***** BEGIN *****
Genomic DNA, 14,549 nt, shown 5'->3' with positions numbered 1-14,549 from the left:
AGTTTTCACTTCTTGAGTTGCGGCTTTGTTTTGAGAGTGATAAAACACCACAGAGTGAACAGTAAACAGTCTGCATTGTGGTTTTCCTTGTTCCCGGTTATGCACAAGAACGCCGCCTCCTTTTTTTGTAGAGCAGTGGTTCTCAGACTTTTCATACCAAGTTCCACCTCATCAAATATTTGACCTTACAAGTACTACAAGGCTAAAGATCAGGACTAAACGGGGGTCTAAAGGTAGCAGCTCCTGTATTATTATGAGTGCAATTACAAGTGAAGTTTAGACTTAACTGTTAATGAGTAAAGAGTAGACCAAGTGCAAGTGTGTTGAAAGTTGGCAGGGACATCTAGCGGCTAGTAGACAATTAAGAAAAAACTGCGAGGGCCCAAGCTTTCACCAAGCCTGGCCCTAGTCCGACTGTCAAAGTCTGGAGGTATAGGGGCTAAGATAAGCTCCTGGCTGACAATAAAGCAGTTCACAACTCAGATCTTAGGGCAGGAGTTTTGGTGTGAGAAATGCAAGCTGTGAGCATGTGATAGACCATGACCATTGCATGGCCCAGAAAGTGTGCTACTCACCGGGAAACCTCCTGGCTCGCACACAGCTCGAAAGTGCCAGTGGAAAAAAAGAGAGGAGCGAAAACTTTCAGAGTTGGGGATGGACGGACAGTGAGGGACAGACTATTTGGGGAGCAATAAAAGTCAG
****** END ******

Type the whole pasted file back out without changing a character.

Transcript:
Genomic DNA, 14,549 nt, shown 5'->3' with positions numbered 1-14,549 from the left:
AGTTTTCACTTCTTGAGTTGCGGCTTTGTTTTGAGAGTGATAAAACACCACAGAGTGAACAGTAAACAGTCTGCATTGTGGTTTTCCTTGTTCCCGGTTATGCACAAGAACGCCGCCTCCTTTTTTTGTAGAGCAGTGGTTCTCAGACTTTTCATACCAAGTTCCACCTCATCAAATATTTGACCTTACAAGTACTACAAGGCTAAAGATCAGGACTAAACGGGGGTCTAAAGGTAGCAGCTCCTGTATTATTATGAGTGCAATTACAAGTGAAGTTTAGACTTAACTGTTAATGAGTAAAGAGTAGACCAAGTGCAAGTGTGTTGAAAGTTGGCAGGGACATCTAGCGGCTAGTAGACAATTAAGAAAAAACTGCGAGGGCCCAAGCTTTCACCAAGCCTGGCCCTAGTCCGACTGTCAAAGTCTGGAGGTATAGGGGCTAAGATAAGCTCCTGGCTGACAATAAAGCAGTTCACAACTCAGATCTTAGGGCAGGAGTTTTGGTGTGAGAAATGCAAGCTGTGAGCATGTGATAGACCATGACCATTGCATGGCCCAGAAAGTGTGCTACTCACCGGGAAACCTCCTGGCTCGCACACAGCTCGAAAGTGCCAGTGGAAAAAAAGAGAGGAGCGAAAACTTTCAGAGTTGGGGATGGACGGACAGTGAGGGACAGACTATTTGGGGAGCAATAAAAGTCAG